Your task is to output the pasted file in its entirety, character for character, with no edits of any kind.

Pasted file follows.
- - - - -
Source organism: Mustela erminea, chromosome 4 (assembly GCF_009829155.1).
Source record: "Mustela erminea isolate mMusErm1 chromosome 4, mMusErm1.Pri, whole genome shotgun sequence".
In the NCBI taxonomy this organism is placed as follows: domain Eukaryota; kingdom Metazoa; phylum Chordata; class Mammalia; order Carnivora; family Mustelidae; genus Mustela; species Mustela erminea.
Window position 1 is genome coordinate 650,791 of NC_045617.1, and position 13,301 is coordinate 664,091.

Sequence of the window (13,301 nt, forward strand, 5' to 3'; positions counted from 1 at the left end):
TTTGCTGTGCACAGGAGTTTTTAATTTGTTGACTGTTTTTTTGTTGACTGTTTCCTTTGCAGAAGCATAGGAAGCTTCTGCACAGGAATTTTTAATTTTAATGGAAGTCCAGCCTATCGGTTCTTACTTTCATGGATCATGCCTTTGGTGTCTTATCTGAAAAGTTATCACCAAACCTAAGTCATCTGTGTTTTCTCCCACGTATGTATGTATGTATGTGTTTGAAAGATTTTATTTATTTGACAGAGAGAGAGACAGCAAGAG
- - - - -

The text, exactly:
Source organism: Mustela erminea, chromosome 4 (assembly GCF_009829155.1).
Source record: "Mustela erminea isolate mMusErm1 chromosome 4, mMusErm1.Pri, whole genome shotgun sequence".
In the NCBI taxonomy this organism is placed as follows: domain Eukaryota; kingdom Metazoa; phylum Chordata; class Mammalia; order Carnivora; family Mustelidae; genus Mustela; species Mustela erminea.
Window position 1 is genome coordinate 650,791 of NC_045617.1, and position 13,301 is coordinate 664,091.

Sequence of the window (13,301 nt, forward strand, 5' to 3'; positions counted from 1 at the left end):
TTTGCTGTGCACAGGAGTTTTTAATTTGTTGACTGTTTTTTTGTTGACTGTTTCCTTTGCAGAAGCATAGGAAGCTTCTGCACAGGAATTTTTAATTTTAATGGAAGTCCAGCCTATCGGTTCTTACTTTCATGGATCATGCCTTTGGTGTCTTATCTGAAAAGTTATCACCAAACCTAAGTCATCTGTGTTTTCTCCCACGTATGTATGTATGTATGTGTTTGAAAGATTTTATTTATTTGACAGAGAGAGAGACAGCAAGAG